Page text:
Beena Patel, Lead Consultant - Antser

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Beena Patel, Lead Consultant

We recently sat down with our new Lead Consultant, Beena Patel, who gave us an insight into her role at Antser and what drew her to working with us.

What is your role at Antser? 

I am a Lead Consultant at Tri.x, part of Antser. We work with 90 plus percent of children’s Local Authorities, supporting them to write their policies and procedures for social workers.
Tri.x works with both adults and children’s policies and procedures, supporting the development of new policies and procedures and providing 6 monthly reviews to ensure everything is up to date.

Why did you choose Antser?

I was a social worker prior, for about 11 years. Previously I worked for Warwickshire, who write their own policies and procedures. I heard through an agency about Antser and the work they do, Tri.x in particular. I wanted to stay in social work and keep an eye on what was going on, so this opportunity was ideal. I researched into what Antser do and this really appealed to me; I wanted to continue to support Local Authorities.

As a social worker, I didn’t get to do a lot of reading on any changes due to the pressures of the job. When moving to a role in Birmingham, their policies and procedures were provided by Tri.x. I realised how important it was to have all the procedures readily available online, not only in adapting to a new role, but keeping up to date on any changes in the sector or within my Local Authority.

Accessibility is a big sticking point for me, and the fact you can have it on your phone made everything so much easier. If you’re out and about you can just take out your phone and use the Tri.x manuals on the go. From this experience, I gained an interest in Tri.x and the brilliant tools they can provide for social workers. I wanted to support other Local Authorities to also have this tool, and so Anster was the obvious next step in my career.

How did you get into your chosen career and why did you choose it?

I always wanted to do things that helped people. When I was younger I lived in a community where there were a lot of older – and younger – people who needed additional help.
A lot of older Asian women in my community didn’t speak English. I would help them with doctors and hospital appointments, interpreting and ensuring they had the care they needed. A desire to want to continue helping people grew from this.

I attended university and undertook a Bachelor’s degree in Social Work. In our final year we could choose a specialism, and I chose mental health. My placement found me in a children and families team in Birmingham. This experience highlighted a sector that I was really passionate about and found really interesting. The children’s sector is very structured and I really liked the process involved.

The way I see it, if you make a positive difference for children, they’re going to grow up to be adults and support the change.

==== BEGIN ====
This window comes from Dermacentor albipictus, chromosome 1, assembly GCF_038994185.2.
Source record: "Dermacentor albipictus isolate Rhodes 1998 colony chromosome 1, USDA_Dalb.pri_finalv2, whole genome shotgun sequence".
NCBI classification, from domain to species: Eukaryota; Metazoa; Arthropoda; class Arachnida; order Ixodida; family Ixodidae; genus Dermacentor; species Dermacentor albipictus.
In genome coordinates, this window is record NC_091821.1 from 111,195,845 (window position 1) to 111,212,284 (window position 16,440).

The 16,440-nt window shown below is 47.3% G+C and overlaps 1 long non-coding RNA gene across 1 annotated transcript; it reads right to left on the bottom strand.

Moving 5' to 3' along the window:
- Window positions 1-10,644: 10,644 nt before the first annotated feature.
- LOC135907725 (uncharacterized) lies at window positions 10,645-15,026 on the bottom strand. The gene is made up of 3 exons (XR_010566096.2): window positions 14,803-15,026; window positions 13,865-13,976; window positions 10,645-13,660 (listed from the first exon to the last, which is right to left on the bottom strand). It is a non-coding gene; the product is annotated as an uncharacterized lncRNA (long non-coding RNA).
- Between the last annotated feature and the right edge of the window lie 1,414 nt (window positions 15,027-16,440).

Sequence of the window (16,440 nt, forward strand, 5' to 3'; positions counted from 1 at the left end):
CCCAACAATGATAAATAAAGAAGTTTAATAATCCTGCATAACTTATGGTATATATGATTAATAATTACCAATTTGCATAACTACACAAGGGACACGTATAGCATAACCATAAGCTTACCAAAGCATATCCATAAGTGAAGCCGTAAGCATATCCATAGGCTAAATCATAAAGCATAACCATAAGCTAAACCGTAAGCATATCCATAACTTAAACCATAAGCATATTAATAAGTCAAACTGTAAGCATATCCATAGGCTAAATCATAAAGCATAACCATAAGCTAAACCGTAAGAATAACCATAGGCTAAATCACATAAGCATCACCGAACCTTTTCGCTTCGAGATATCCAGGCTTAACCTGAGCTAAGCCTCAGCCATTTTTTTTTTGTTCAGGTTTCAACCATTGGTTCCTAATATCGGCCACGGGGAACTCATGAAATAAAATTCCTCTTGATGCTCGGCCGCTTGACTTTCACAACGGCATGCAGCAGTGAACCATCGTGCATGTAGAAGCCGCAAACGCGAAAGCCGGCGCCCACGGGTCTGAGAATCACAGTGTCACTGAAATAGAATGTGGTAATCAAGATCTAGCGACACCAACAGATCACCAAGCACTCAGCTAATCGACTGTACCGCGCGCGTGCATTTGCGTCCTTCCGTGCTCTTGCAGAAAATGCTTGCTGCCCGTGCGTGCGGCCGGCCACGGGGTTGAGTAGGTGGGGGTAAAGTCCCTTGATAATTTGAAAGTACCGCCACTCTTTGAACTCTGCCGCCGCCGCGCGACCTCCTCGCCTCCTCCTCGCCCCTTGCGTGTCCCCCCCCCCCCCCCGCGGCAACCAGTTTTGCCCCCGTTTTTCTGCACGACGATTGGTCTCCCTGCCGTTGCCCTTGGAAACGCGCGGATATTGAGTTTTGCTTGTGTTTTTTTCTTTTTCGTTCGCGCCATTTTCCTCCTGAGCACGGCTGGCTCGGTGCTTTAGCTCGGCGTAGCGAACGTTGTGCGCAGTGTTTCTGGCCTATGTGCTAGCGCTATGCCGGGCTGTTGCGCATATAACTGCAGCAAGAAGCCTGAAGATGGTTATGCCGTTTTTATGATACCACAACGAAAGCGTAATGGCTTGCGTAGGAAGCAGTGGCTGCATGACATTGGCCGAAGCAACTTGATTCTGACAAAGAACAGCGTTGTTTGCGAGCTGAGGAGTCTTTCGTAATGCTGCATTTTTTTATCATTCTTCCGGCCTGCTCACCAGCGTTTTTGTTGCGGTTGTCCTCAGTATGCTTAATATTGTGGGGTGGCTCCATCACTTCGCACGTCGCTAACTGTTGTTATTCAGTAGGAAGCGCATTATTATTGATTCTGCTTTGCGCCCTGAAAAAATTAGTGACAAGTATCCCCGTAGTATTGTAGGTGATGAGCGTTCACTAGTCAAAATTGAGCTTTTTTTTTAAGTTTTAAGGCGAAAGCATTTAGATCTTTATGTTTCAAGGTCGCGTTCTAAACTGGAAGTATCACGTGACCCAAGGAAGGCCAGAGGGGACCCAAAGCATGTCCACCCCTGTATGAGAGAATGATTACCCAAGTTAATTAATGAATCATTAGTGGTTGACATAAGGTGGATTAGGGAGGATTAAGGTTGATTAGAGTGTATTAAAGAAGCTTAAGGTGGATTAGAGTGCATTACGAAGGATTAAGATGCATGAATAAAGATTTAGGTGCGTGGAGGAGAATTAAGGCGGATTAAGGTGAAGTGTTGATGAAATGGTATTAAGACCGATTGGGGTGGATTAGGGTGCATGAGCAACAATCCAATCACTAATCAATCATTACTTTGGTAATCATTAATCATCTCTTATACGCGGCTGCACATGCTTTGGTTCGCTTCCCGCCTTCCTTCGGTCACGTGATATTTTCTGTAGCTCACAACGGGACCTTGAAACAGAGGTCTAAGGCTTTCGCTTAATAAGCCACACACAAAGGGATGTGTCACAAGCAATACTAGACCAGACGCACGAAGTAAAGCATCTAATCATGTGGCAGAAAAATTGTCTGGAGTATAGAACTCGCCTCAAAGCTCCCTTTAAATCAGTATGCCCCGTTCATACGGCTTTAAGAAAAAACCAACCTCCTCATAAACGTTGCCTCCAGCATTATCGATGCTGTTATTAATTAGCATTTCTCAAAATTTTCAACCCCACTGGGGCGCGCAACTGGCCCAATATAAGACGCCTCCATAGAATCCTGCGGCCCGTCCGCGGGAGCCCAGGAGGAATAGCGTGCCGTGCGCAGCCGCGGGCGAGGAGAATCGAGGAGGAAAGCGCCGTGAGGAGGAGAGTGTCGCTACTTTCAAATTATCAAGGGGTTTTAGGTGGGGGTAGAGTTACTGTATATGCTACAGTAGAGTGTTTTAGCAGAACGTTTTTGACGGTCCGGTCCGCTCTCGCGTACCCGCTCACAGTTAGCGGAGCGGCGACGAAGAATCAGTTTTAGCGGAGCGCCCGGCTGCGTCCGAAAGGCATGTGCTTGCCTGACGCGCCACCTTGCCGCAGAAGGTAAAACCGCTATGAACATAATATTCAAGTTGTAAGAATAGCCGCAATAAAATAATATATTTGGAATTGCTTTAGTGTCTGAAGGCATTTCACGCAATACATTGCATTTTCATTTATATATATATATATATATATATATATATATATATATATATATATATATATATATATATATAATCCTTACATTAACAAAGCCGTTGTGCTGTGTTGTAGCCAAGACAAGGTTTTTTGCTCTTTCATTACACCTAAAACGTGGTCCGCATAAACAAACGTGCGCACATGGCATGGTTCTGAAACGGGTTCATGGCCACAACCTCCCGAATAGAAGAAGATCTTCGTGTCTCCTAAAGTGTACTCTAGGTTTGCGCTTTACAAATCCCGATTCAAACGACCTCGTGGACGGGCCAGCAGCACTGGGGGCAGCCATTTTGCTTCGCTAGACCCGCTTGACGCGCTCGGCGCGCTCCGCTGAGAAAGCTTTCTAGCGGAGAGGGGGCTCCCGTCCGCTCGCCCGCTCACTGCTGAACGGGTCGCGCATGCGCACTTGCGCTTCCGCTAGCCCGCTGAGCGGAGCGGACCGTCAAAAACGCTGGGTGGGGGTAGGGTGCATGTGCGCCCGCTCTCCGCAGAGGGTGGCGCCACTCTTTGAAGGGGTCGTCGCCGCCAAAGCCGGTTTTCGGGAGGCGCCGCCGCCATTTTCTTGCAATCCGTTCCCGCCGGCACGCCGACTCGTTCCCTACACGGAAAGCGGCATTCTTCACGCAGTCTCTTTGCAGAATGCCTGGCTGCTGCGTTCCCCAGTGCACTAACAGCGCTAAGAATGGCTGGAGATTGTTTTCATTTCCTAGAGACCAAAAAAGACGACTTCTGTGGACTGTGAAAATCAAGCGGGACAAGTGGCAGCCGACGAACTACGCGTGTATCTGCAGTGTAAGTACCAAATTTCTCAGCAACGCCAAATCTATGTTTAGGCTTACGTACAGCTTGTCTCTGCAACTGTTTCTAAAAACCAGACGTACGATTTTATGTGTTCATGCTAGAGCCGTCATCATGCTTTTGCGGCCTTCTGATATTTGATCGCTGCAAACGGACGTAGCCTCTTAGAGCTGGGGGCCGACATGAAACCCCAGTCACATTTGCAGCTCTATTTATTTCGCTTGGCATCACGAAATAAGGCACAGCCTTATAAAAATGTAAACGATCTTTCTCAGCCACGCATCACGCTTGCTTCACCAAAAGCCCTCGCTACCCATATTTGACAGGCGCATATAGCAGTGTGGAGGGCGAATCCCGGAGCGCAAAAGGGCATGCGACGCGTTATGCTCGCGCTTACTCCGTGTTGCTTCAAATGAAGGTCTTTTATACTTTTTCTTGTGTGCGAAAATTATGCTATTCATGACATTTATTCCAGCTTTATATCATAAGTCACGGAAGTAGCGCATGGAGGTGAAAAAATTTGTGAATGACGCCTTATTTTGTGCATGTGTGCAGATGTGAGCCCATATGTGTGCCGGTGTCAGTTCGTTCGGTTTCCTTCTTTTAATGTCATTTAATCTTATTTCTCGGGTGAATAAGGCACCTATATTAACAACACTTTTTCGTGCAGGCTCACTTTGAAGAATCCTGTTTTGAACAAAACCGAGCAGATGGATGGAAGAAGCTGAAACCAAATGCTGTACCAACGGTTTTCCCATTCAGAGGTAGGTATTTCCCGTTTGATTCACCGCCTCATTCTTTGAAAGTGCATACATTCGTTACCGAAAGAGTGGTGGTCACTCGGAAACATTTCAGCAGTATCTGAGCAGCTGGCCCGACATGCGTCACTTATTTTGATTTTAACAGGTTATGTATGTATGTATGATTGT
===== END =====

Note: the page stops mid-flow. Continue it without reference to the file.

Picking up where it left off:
What has been the biggest challenge in your career?

There have been a lot of little things that have been difficult. When I worked in Warwickshire, the local community I worked in relied heavily on assistance from children’s centres and family support; things like courses on cooking and life skills. Money cuts meant these services struggled to continue. This had a massive impact on the community and the families who depended on these resources. I had to research and get adventurous with what we had available to support people.

Then COVID was also a big challenge. Social workers have continued to run a service without the usual support from others; health sectors and schools. It was difficult to get in and engage parents without this additional backing.

I worked in a disadvantaged area with a lot of young parents. It was difficult keeping families engaged whilst managing a pandemic and the restrictions that went alongside this. Just doing home visits, gathering information and building up relationships proved particularly tough as families didn’t want additional people in their homes from fear of COVID transmission, but they needed our help and support.

With regards to your new role, what are you most excited about?

As a social worker I didn’t really get chance to look through research and get involved in the guidance for social workers. I have the time to do all that now, and that excites me. Making things easier for social workers, having these policies and procedures that they can simply pick up and read, is a really big focus for me. Having been in this profession, I know how invaluable the Tri.x manuals can be when you’re on a busy schedule.

The role itself is not so different; I’m still in touch with social workers often. Although I might not still be practicing, I’m still on the same career path, still helping and supporting people, and that I’m really happy about. Things change really quickly and I like to be a part of that, filtering that change down; I’m excited about that.

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